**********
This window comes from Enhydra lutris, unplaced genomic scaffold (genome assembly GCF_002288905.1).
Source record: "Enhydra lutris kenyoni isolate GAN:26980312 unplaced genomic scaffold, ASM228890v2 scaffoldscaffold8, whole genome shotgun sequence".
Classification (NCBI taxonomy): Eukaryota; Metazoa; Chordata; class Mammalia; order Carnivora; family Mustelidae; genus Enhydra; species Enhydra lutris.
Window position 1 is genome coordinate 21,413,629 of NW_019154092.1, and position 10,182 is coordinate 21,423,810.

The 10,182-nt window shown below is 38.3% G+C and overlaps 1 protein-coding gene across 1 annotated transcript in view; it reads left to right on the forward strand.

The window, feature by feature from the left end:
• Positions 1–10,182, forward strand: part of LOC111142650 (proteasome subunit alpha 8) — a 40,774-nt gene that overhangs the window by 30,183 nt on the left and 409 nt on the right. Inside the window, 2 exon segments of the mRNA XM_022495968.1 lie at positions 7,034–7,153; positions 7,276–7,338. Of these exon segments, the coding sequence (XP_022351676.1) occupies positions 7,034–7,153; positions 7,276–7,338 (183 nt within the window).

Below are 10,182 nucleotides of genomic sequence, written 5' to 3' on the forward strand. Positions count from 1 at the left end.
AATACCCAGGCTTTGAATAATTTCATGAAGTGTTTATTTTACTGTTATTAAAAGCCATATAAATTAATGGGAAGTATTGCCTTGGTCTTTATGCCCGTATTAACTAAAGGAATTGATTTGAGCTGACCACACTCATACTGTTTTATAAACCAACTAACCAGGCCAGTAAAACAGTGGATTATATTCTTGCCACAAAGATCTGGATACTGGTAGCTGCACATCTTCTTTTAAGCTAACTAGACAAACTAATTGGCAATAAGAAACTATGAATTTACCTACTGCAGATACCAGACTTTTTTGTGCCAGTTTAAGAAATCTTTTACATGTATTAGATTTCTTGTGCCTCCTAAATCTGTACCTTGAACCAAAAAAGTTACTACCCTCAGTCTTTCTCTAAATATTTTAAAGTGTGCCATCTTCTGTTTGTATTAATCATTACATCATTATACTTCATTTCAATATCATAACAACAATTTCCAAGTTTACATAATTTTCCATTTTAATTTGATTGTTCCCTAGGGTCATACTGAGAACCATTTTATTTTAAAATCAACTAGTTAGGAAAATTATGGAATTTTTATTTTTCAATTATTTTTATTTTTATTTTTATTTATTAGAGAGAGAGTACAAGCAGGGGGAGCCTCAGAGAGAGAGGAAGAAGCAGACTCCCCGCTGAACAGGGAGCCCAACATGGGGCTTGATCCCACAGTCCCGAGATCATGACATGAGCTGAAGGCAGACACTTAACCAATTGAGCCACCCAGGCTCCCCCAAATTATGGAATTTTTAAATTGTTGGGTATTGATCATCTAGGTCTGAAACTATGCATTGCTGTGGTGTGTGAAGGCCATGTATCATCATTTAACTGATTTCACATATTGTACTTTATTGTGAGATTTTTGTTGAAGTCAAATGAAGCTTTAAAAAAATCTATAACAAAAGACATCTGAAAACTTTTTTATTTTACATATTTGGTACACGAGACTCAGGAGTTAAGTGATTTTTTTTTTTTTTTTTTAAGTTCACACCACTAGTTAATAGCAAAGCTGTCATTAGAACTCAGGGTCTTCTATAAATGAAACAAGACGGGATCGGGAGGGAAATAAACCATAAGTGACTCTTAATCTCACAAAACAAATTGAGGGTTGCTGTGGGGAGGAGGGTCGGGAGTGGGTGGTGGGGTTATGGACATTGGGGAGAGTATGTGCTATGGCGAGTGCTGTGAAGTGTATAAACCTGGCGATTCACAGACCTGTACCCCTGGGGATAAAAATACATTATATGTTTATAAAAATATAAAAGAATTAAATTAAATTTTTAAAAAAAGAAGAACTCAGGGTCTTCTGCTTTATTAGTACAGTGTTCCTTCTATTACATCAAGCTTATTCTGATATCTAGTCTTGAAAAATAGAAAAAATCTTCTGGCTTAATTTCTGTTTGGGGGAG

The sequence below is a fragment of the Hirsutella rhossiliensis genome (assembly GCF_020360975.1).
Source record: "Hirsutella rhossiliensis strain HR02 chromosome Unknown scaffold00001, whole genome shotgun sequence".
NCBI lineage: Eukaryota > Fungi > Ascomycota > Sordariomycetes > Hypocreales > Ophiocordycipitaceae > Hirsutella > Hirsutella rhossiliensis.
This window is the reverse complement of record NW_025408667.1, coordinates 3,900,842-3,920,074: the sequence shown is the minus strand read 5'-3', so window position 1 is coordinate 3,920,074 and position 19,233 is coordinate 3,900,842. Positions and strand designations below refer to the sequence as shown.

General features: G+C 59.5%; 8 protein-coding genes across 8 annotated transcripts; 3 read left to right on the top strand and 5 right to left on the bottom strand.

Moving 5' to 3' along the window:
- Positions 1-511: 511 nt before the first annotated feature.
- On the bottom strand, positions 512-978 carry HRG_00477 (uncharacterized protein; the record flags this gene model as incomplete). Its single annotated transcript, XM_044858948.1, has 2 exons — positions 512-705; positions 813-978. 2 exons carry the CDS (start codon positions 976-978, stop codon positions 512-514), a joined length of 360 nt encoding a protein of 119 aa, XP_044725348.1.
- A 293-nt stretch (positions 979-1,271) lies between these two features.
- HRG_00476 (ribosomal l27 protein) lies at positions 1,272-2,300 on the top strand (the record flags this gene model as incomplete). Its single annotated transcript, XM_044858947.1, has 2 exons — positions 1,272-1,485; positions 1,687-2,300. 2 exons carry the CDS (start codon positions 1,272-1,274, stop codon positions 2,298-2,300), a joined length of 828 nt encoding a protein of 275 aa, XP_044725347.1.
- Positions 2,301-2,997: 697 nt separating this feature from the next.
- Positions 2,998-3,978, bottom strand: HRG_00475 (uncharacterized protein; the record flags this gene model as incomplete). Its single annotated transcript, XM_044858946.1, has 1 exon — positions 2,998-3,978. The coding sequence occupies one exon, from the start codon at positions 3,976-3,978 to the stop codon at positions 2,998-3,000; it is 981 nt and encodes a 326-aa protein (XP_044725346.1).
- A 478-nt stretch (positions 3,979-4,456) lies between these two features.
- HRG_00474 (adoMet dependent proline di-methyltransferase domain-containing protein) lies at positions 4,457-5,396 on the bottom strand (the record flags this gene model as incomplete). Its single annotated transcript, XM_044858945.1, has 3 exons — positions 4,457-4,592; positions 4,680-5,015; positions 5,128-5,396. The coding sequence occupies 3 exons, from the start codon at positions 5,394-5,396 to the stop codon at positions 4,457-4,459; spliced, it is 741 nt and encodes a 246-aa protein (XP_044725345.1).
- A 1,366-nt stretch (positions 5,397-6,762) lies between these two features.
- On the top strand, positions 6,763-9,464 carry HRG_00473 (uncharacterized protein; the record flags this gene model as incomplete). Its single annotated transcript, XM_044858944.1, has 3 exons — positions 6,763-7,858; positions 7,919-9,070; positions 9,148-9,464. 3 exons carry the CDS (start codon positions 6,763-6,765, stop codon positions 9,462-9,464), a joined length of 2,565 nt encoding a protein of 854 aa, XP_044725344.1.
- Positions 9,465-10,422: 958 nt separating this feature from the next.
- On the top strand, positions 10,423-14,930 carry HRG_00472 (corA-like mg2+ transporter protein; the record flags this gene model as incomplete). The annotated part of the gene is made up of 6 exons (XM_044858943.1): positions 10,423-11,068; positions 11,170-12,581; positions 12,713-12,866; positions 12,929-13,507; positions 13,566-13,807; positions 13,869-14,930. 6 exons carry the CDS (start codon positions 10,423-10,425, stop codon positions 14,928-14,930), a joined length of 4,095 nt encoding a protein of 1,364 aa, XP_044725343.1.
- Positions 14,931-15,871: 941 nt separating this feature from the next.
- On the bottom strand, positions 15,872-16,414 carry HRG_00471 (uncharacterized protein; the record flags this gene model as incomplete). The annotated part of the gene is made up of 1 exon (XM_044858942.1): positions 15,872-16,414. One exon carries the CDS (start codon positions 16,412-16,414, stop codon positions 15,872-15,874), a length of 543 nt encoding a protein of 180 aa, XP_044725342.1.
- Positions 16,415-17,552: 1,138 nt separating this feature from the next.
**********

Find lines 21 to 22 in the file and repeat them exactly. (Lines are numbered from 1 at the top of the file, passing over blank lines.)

- Positions 2,998-3,978, bottom strand: HRG_00475 (uncharacterized protein; the record flags this gene model as incomplete). Its single annotated transcript, XM_044858946.1, has 1 exon — positions 2,998-3,978. The coding sequence occupies one exon, from the start codon at positions 3,976-3,978 to the stop codon at positions 2,998-3,000; it is 981 nt and encodes a 326-aa protein (XP_044725346.1).
- A 478-nt stretch (positions 3,979-4,456) lies between these two features.